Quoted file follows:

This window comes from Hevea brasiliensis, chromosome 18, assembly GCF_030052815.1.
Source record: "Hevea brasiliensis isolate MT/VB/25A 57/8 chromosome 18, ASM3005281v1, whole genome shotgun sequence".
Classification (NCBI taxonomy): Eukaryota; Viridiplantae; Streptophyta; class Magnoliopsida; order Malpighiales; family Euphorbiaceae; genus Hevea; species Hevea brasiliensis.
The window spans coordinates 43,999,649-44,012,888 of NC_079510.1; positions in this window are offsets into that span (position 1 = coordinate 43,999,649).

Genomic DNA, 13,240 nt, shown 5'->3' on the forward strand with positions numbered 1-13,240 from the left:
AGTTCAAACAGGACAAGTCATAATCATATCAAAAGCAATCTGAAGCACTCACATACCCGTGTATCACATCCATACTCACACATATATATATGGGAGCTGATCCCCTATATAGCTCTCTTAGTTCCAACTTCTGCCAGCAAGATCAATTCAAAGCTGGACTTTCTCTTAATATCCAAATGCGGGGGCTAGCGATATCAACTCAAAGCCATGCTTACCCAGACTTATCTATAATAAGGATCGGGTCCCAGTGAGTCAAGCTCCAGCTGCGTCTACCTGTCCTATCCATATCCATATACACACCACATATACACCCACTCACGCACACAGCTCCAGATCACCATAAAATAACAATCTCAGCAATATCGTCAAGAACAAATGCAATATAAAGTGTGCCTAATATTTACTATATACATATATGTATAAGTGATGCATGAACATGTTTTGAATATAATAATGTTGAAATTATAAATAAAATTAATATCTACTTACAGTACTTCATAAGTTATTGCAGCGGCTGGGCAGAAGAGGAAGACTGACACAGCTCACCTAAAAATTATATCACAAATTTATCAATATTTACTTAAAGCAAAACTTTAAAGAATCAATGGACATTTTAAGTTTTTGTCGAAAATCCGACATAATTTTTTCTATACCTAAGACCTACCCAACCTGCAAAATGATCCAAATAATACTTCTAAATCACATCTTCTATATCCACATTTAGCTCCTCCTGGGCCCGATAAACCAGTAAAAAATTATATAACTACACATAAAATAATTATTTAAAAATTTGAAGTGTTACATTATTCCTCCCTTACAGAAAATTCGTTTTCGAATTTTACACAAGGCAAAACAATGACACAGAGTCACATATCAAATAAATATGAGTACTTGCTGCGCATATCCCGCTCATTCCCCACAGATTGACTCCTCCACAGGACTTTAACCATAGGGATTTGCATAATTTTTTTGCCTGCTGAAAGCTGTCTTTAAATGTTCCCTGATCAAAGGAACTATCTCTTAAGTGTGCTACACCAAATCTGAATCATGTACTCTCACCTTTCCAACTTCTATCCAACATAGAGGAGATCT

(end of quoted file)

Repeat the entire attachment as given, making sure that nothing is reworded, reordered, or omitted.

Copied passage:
This window comes from Hevea brasiliensis, chromosome 18, assembly GCF_030052815.1.
Source record: "Hevea brasiliensis isolate MT/VB/25A 57/8 chromosome 18, ASM3005281v1, whole genome shotgun sequence".
Classification (NCBI taxonomy): Eukaryota; Viridiplantae; Streptophyta; class Magnoliopsida; order Malpighiales; family Euphorbiaceae; genus Hevea; species Hevea brasiliensis.
The window spans coordinates 43,999,649-44,012,888 of NC_079510.1; positions in this window are offsets into that span (position 1 = coordinate 43,999,649).

Genomic DNA, 13,240 nt, shown 5'->3' on the forward strand with positions numbered 1-13,240 from the left:
AGTTCAAACAGGACAAGTCATAATCATATCAAAAGCAATCTGAAGCACTCACATACCCGTGTATCACATCCATACTCACACATATATATATGGGAGCTGATCCCCTATATAGCTCTCTTAGTTCCAACTTCTGCCAGCAAGATCAATTCAAAGCTGGACTTTCTCTTAATATCCAAATGCGGGGGCTAGCGATATCAACTCAAAGCCATGCTTACCCAGACTTATCTATAATAAGGATCGGGTCCCAGTGAGTCAAGCTCCAGCTGCGTCTACCTGTCCTATCCATATCCATATACACACCACATATACACCCACTCACGCACACAGCTCCAGATCACCATAAAATAACAATCTCAGCAATATCGTCAAGAACAAATGCAATATAAAGTGTGCCTAATATTTACTATATACATATATGTATAAGTGATGCATGAACATGTTTTGAATATAATAATGTTGAAATTATAAATAAAATTAATATCTACTTACAGTACTTCATAAGTTATTGCAGCGGCTGGGCAGAAGAGGAAGACTGACACAGCTCACCTAAAAATTATATCACAAATTTATCAATATTTACTTAAAGCAAAACTTTAAAGAATCAATGGACATTTTAAGTTTTTGTCGAAAATCCGACATAATTTTTTCTATACCTAAGACCTACCCAACCTGCAAAATGATCCAAATAATACTTCTAAATCACATCTTCTATATCCACATTTAGCTCCTCCTGGGCCCGATAAACCAGTAAAAAATTATATAACTACACATAAAATAATTATTTAAAAATTTGAAGTGTTACATTATTCCTCCCTTACAGAAAATTCGTTTTCGAATTTTACACAAGGCAAAACAATGACACAGAGTCACATATCAAATAAATATGAGTACTTGCTGCGCATATCCCGCTCATTCCCCACAGATTGACTCCTCCACAGGACTTTAACCATAGGGATTTGCATAATTTTTTTGCCTGCTGAAAGCTGTCTTTAAATGTTCCCTGATCAAAGGAACTATCTCTTAAGTGTGCTACACCAAATCTGAATCATGTACTCTCACCTTTCCAACTTCTATCCAACATAGAGGAGATCT